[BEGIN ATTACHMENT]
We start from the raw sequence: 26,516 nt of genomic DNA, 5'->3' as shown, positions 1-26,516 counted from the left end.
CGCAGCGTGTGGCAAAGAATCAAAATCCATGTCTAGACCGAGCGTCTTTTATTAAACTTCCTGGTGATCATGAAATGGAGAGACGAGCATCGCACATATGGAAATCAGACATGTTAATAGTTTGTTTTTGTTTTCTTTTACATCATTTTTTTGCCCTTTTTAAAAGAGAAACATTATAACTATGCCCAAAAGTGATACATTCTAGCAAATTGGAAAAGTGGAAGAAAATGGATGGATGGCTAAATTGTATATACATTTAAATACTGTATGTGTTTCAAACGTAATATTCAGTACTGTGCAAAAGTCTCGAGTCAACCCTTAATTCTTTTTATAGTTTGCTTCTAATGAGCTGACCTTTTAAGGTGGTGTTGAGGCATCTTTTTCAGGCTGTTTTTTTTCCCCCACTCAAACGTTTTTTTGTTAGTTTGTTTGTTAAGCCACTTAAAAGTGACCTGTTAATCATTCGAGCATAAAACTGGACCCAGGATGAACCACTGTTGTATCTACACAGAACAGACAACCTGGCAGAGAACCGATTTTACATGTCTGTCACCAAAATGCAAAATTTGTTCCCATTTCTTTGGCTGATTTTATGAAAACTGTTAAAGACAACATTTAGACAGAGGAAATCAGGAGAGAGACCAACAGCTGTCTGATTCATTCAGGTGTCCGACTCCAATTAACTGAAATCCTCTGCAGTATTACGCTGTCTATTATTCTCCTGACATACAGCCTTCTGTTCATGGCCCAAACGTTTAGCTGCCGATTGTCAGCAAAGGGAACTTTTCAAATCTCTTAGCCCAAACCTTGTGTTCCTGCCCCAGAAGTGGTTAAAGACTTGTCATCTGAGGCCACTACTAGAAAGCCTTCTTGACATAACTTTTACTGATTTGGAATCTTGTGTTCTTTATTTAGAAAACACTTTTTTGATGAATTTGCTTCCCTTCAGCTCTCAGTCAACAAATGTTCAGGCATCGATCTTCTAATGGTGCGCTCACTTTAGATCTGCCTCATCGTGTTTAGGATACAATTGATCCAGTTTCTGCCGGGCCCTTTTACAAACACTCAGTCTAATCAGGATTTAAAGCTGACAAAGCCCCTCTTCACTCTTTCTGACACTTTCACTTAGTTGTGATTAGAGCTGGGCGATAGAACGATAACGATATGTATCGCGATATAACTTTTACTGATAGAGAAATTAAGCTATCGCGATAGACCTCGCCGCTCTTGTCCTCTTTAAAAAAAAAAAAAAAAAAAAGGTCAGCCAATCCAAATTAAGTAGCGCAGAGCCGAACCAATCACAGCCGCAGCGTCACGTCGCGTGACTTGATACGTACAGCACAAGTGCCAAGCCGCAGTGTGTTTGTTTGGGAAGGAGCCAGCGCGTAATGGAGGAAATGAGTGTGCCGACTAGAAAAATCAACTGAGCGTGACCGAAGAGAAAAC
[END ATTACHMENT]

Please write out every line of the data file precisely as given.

We start from the raw sequence: 26,516 nt of genomic DNA, 5'->3' as shown, positions 1-26,516 counted from the left end.
CGCAGCGTGTGGCAAAGAATCAAAATCCATGTCTAGACCGAGCGTCTTTTATTAAACTTCCTGGTGATCATGAAATGGAGAGACGAGCATCGCACATATGGAAATCAGACATGTTAATAGTTTGTTTTTGTTTTCTTTTACATCATTTTTTTGCCCTTTTTAAAAGAGAAACATTATAACTATGCCCAAAAGTGATACATTCTAGCAAATTGGAAAAGTGGAAGAAAATGGATGGATGGCTAAATTGTATATACATTTAAATACTGTATGTGTTTCAAACGTAATATTCAGTACTGTGCAAAAGTCTCGAGTCAACCCTTAATTCTTTTTATAGTTTGCTTCTAATGAGCTGACCTTTTAAGGTGGTGTTGAGGCATCTTTTTCAGGCTGTTTTTTTTCCCCCACTCAAACGTTTTTTTGTTAGTTTGTTTGTTAAGCCACTTAAAAGTGACCTGTTAATCATTCGAGCATAAAACTGGACCCAGGATGAACCACTGTTGTATCTACACAGAACAGACAACCTGGCAGAGAACCGATTTTACATGTCTGTCACCAAAATGCAAAATTTGTTCCCATTTCTTTGGCTGATTTTATGAAAACTGTTAAAGACAACATTTAGACAGAGGAAATCAGGAGAGAGACCAACAGCTGTCTGATTCATTCAGGTGTCCGACTCCAATTAACTGAAATCCTCTGCAGTATTACGCTGTCTATTATTCTCCTGACATACAGCCTTCTGTTCATGGCCCAAACGTTTAGCTGCCGATTGTCAGCAAAGGGAACTTTTCAAATCTCTTAGCCCAAACCTTGTGTTCCTGCCCCAGAAGTGGTTAAAGACTTGTCATCTGAGGCCACTACTAGAAAGCCTTCTTGACATAACTTTTACTGATTTGGAATCTTGTGTTCTTTATTTAGAAAACACTTTTTTGATGAATTTGCTTCCCTTCAGCTCTCAGTCAACAAATGTTCAGGCATCGATCTTCTAATGGTGCGCTCACTTTAGATCTGCCTCATCGTGTTTAGGATACAATTGATCCAGTTTCTGCCGGGCCCTTTTACAAACACTCAGTCTAATCAGGATTTAAAGCTGACAAAGCCCCTCTTCACTCTTTCTGACACTTTCACTTAGTTGTGATTAGAGCTGGGCGATAGAACGATAACGATATGTATCGCGATATAACTTTTACTGATAGAGAAATTAAGCTATCGCGATAGACCTCGCCGCTCTTGTCCTCTTTAAAAAAAAAAAAAAAAAAAAGGTCAGCCAATCCAAATTAAGTAGCGCAGAGCCGAACCAATCACAGCCGCAGCGTCACGTCGCGTGACTTGATACGTACAGCACAAGTGCCAAGCCGCAGTGTGTTTGTTTGGGAAGGAGCCAGCGCGTAATGGAGGAAATGAGTGTGCCGACTAGAAAAATCAACTGAGCGTGACCGAAGAGAAAAC